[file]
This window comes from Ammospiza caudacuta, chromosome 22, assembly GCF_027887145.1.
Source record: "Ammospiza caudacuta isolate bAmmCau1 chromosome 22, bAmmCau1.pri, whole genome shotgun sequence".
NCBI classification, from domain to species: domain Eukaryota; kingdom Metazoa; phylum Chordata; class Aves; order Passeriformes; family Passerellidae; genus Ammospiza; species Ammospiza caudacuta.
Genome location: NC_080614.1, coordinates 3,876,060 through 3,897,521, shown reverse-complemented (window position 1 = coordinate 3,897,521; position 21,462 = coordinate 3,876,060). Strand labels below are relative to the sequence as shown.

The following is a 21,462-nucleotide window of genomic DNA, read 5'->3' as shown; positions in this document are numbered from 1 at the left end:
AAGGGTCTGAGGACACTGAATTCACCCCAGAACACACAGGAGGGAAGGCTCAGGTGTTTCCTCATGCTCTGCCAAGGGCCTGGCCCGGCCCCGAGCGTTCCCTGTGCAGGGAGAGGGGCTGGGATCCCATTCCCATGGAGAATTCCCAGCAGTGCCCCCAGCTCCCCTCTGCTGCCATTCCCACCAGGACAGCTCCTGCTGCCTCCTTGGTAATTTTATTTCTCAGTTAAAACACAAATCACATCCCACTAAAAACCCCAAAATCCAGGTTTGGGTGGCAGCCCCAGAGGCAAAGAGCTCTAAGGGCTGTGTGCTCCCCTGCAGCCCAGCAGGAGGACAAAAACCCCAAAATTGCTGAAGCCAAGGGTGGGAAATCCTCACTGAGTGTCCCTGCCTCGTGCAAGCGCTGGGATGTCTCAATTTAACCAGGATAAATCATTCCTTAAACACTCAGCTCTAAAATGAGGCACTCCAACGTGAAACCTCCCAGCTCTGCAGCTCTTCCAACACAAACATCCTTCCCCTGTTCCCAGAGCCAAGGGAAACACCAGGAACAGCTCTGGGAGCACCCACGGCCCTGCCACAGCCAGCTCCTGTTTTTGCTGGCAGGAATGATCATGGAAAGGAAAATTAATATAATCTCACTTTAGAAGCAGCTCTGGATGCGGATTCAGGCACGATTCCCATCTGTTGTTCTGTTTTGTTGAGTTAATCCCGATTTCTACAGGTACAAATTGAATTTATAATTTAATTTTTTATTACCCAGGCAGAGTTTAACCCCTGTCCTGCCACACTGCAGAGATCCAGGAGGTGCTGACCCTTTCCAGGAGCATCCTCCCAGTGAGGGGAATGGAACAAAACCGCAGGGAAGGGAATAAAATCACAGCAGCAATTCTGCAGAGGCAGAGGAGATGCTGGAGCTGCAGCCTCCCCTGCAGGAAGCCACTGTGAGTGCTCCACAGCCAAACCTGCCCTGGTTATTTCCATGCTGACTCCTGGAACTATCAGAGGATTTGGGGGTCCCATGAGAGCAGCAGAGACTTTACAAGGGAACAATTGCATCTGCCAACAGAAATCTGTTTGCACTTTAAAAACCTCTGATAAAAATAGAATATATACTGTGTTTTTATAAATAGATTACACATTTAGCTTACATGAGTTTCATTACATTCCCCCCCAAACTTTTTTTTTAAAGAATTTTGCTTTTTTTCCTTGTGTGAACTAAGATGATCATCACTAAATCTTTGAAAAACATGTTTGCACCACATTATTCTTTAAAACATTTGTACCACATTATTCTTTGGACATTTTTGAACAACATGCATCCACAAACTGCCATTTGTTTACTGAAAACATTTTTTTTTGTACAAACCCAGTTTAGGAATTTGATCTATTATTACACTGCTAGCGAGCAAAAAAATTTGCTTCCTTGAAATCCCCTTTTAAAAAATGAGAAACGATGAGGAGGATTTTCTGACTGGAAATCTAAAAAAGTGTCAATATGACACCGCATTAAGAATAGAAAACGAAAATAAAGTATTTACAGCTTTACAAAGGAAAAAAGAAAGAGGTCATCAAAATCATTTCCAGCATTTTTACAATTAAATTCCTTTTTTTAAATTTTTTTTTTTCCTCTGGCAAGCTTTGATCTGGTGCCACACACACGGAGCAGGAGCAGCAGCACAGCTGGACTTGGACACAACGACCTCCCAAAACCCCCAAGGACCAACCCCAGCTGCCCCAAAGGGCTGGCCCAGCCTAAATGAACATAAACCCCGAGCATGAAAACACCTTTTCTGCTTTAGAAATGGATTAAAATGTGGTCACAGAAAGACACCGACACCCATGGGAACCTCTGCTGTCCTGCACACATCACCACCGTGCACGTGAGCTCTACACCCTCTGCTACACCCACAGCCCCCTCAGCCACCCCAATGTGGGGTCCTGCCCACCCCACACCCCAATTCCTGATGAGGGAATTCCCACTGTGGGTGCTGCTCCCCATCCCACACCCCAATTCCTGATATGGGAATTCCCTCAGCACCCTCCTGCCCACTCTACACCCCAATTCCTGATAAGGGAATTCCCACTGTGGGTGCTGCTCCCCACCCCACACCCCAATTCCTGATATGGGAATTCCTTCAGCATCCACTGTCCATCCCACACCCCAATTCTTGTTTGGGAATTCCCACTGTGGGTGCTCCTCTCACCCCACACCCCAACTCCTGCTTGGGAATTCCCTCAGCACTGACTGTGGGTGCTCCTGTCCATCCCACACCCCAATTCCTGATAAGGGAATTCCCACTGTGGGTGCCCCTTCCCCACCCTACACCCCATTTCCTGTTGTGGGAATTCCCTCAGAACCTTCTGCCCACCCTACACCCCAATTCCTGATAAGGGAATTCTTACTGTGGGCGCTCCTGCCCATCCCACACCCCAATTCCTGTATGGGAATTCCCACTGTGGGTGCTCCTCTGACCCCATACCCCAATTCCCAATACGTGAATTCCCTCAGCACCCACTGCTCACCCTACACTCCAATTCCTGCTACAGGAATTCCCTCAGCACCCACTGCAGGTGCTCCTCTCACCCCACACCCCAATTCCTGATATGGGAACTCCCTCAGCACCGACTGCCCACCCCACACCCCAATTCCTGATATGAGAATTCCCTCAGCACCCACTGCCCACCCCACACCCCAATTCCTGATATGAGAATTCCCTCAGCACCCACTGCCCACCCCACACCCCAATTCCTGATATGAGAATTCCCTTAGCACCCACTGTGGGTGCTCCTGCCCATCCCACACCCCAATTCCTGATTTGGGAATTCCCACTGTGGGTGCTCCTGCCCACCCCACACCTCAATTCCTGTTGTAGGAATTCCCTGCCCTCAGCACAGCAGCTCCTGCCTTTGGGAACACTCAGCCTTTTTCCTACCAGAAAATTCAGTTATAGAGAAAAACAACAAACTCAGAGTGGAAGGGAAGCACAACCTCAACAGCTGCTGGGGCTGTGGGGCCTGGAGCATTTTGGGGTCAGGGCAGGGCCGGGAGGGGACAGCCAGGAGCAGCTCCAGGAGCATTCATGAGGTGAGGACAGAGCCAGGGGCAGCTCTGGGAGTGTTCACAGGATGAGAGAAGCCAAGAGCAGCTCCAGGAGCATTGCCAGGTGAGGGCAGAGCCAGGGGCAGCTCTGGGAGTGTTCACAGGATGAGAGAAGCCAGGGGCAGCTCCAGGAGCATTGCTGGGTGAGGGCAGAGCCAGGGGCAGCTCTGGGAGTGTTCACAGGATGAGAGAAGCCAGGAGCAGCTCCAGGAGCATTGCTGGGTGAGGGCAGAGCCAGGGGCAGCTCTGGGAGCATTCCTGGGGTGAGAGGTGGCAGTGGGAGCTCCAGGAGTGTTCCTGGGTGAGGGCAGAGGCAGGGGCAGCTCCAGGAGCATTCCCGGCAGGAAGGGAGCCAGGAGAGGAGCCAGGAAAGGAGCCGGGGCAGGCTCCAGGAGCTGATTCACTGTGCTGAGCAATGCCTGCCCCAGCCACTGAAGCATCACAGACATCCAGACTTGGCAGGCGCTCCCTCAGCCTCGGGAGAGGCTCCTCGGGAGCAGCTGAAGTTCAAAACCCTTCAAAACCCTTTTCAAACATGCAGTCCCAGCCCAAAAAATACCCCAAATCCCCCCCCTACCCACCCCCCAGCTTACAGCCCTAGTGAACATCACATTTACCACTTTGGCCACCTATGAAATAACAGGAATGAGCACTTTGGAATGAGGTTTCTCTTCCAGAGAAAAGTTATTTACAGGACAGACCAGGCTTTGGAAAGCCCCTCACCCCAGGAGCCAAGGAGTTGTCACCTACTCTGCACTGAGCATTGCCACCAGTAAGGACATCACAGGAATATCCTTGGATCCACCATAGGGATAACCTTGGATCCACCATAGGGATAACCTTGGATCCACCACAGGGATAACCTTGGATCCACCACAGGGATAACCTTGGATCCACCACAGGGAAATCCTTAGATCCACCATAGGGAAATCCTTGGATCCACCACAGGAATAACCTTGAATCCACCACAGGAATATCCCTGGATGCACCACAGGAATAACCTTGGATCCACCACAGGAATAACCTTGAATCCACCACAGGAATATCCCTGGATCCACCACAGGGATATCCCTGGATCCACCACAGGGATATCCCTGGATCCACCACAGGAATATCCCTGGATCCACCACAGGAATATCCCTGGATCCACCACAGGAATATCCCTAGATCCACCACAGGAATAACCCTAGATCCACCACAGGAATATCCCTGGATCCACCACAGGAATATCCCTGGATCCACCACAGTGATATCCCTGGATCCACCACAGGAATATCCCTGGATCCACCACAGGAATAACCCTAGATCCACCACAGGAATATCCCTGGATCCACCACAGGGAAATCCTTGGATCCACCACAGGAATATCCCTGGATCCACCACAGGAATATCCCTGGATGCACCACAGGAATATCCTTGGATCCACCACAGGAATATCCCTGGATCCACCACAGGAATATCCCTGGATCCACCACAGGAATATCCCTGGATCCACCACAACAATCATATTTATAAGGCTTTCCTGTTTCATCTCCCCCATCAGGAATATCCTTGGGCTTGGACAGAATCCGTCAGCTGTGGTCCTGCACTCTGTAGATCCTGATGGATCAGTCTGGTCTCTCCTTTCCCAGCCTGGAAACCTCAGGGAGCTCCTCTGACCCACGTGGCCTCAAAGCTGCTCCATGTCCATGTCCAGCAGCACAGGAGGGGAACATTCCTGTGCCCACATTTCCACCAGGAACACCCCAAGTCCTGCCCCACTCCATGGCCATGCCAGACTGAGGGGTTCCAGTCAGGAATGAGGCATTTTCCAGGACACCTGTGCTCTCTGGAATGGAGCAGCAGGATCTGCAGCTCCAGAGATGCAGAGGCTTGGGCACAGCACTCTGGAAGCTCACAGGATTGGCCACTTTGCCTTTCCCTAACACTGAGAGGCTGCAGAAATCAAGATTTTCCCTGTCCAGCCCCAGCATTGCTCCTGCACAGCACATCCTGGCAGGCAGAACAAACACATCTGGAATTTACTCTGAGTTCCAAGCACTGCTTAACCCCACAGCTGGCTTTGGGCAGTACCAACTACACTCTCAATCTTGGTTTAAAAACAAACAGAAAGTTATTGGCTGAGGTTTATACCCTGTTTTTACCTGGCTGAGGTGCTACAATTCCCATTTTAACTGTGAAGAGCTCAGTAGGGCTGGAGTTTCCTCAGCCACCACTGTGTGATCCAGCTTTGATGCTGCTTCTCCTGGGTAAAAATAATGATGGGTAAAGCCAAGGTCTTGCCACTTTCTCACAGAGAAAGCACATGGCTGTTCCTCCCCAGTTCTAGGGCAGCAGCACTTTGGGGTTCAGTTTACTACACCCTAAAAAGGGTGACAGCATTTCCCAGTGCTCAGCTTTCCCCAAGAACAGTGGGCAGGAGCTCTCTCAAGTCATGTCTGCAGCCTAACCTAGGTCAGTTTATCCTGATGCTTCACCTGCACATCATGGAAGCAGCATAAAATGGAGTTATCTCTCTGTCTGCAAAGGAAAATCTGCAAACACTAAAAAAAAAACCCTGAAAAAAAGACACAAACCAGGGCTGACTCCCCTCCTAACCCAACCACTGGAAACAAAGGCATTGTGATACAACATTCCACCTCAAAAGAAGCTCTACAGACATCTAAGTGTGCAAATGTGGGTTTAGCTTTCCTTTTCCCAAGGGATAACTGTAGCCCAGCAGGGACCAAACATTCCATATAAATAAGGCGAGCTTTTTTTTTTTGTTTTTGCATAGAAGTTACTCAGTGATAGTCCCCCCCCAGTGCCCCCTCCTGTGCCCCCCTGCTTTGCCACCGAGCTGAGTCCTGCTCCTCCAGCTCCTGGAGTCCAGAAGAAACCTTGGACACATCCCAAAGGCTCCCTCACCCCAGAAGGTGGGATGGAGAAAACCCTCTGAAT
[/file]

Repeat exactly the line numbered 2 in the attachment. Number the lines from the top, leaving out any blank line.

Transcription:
Source record: "Ammospiza caudacuta isolate bAmmCau1 chromosome 22, bAmmCau1.pri, whole genome shotgun sequence".